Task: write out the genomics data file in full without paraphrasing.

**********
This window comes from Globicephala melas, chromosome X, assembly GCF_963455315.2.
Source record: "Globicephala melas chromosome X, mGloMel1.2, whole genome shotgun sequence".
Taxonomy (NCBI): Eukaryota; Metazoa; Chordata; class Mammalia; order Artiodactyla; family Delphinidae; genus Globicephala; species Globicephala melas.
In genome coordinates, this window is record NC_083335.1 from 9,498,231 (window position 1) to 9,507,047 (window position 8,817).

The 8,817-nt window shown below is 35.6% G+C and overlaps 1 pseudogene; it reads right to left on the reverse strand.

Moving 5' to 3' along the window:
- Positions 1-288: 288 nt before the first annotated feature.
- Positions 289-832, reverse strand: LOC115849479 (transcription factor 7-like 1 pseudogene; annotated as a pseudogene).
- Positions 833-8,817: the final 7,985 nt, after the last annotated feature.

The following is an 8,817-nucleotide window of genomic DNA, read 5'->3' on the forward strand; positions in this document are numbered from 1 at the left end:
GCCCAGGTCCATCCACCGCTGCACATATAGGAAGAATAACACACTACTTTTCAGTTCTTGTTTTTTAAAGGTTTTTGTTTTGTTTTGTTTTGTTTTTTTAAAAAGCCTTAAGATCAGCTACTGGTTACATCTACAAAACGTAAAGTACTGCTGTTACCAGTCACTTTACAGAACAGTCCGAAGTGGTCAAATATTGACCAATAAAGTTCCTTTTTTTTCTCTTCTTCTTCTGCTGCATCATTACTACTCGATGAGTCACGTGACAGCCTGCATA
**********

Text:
This window comes from Globicephala melas, chromosome X, assembly GCF_963455315.2.
Source record: "Globicephala melas chromosome X, mGloMel1.2, whole genome shotgun sequence".
Taxonomy (NCBI): Eukaryota; Metazoa; Chordata; class Mammalia; order Artiodactyla; family Delphinidae; genus Globicephala; species Globicephala melas.
In genome coordinates, this window is record NC_083335.1 from 9,498,231 (window position 1) to 9,507,047 (window position 8,817).

The 8,817-nt window shown below is 35.6% G+C and overlaps 1 pseudogene; it reads right to left on the reverse strand.

Moving 5' to 3' along the window:
- Positions 1-288: 288 nt before the first annotated feature.
- Positions 289-832, reverse strand: LOC115849479 (transcription factor 7-like 1 pseudogene; annotated as a pseudogene).
- Positions 833-8,817: the final 7,985 nt, after the last annotated feature.

The following is an 8,817-nucleotide window of genomic DNA, read 5'->3' on the forward strand; positions in this document are numbered from 1 at the left end:
GCCCAGGTCCATCCACCGCTGCACATATAGGAAGAATAACACACTACTTTTCAGTTCTTGTTTTTTAAAGGTTTTTGTTTTGTTTTGTTTTGTTTTTTTAAAAAGCCTTAAGATCAGCTACTGGTTACATCTACAAAACGTAAAGTACTGCTGTTACCAGTCACTTTACAGAACAGTCCGAAGTGGTCAAATATTGACCAATAAAGTTCCTTTTTTTTCTCTTCTTCTTCTGCTGCATCATTACTACTCGATGAGTCACGTGACAGCCTGCATA